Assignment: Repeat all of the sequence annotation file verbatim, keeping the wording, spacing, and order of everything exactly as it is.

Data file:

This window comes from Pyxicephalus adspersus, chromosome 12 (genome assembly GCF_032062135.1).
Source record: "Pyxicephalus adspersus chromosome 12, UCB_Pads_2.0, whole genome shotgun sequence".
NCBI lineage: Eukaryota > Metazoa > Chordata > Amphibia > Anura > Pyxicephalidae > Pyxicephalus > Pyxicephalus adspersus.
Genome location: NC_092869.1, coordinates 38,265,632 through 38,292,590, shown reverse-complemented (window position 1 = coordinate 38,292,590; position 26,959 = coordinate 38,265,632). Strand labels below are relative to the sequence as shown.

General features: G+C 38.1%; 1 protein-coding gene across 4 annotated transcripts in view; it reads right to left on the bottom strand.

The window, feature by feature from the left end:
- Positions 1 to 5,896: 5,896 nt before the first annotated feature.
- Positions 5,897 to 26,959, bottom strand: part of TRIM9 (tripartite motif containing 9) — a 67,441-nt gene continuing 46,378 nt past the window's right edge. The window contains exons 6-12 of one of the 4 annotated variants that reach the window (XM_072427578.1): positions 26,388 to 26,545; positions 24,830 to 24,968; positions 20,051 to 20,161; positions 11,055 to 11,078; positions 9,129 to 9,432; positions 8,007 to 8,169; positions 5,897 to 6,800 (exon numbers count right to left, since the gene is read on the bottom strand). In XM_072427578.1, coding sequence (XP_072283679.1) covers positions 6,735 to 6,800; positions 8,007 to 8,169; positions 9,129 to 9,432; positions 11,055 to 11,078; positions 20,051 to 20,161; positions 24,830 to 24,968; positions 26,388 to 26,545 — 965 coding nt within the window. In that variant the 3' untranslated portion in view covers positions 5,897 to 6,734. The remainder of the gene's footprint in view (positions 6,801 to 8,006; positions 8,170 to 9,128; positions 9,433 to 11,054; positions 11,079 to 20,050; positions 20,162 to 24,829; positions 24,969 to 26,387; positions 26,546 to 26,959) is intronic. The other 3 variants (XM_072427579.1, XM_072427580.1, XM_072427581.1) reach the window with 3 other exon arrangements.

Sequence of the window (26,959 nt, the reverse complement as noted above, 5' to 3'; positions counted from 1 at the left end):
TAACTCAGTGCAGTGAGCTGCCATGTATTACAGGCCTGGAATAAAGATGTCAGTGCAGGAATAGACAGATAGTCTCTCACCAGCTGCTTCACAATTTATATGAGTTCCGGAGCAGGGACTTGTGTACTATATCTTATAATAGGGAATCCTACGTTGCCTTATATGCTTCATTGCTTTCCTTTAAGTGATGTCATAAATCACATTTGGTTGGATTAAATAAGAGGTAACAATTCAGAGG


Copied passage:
This window comes from Pyxicephalus adspersus, chromosome 12 (genome assembly GCF_032062135.1).
Source record: "Pyxicephalus adspersus chromosome 12, UCB_Pads_2.0, whole genome shotgun sequence".
NCBI lineage: Eukaryota > Metazoa > Chordata > Amphibia > Anura > Pyxicephalidae > Pyxicephalus > Pyxicephalus adspersus.
Genome location: NC_092869.1, coordinates 38,265,632 through 38,292,590, shown reverse-complemented (window position 1 = coordinate 38,292,590; position 26,959 = coordinate 38,265,632). Strand labels below are relative to the sequence as shown.

General features: G+C 38.1%; 1 protein-coding gene across 4 annotated transcripts in view; it reads right to left on the bottom strand.

The window, feature by feature from the left end:
- Positions 1 to 5,896: 5,896 nt before the first annotated feature.
- Positions 5,897 to 26,959, bottom strand: part of TRIM9 (tripartite motif containing 9) — a 67,441-nt gene continuing 46,378 nt past the window's right edge. The window contains exons 6-12 of one of the 4 annotated variants that reach the window (XM_072427578.1): positions 26,388 to 26,545; positions 24,830 to 24,968; positions 20,051 to 20,161; positions 11,055 to 11,078; positions 9,129 to 9,432; positions 8,007 to 8,169; positions 5,897 to 6,800 (exon numbers count right to left, since the gene is read on the bottom strand). In XM_072427578.1, coding sequence (XP_072283679.1) covers positions 6,735 to 6,800; positions 8,007 to 8,169; positions 9,129 to 9,432; positions 11,055 to 11,078; positions 20,051 to 20,161; positions 24,830 to 24,968; positions 26,388 to 26,545 — 965 coding nt within the window. In that variant the 3' untranslated portion in view covers positions 5,897 to 6,734. The remainder of the gene's footprint in view (positions 6,801 to 8,006; positions 8,170 to 9,128; positions 9,433 to 11,054; positions 11,079 to 20,050; positions 20,162 to 24,829; positions 24,969 to 26,387; positions 26,546 to 26,959) is intronic. The other 3 variants (XM_072427579.1, XM_072427580.1, XM_072427581.1) reach the window with 3 other exon arrangements.

Sequence of the window (26,959 nt, the reverse complement as noted above, 5' to 3'; positions counted from 1 at the left end):
TAACTCAGTGCAGTGAGCTGCCATGTATTACAGGCCTGGAATAAAGATGTCAGTGCAGGAATAGACAGATAGTCTCTCACCAGCTGCTTCACAATTTATATGAGTTCCGGAGCAGGGACTTGTGTACTATATCTTATAATAGGGAATCCTACGTTGCCTTATATGCTTCATTGCTTTCCTTTAAGTGATGTCATAAATCACATTTGGTTGGATTAAATAAGAGGTAACAATTCAGAGG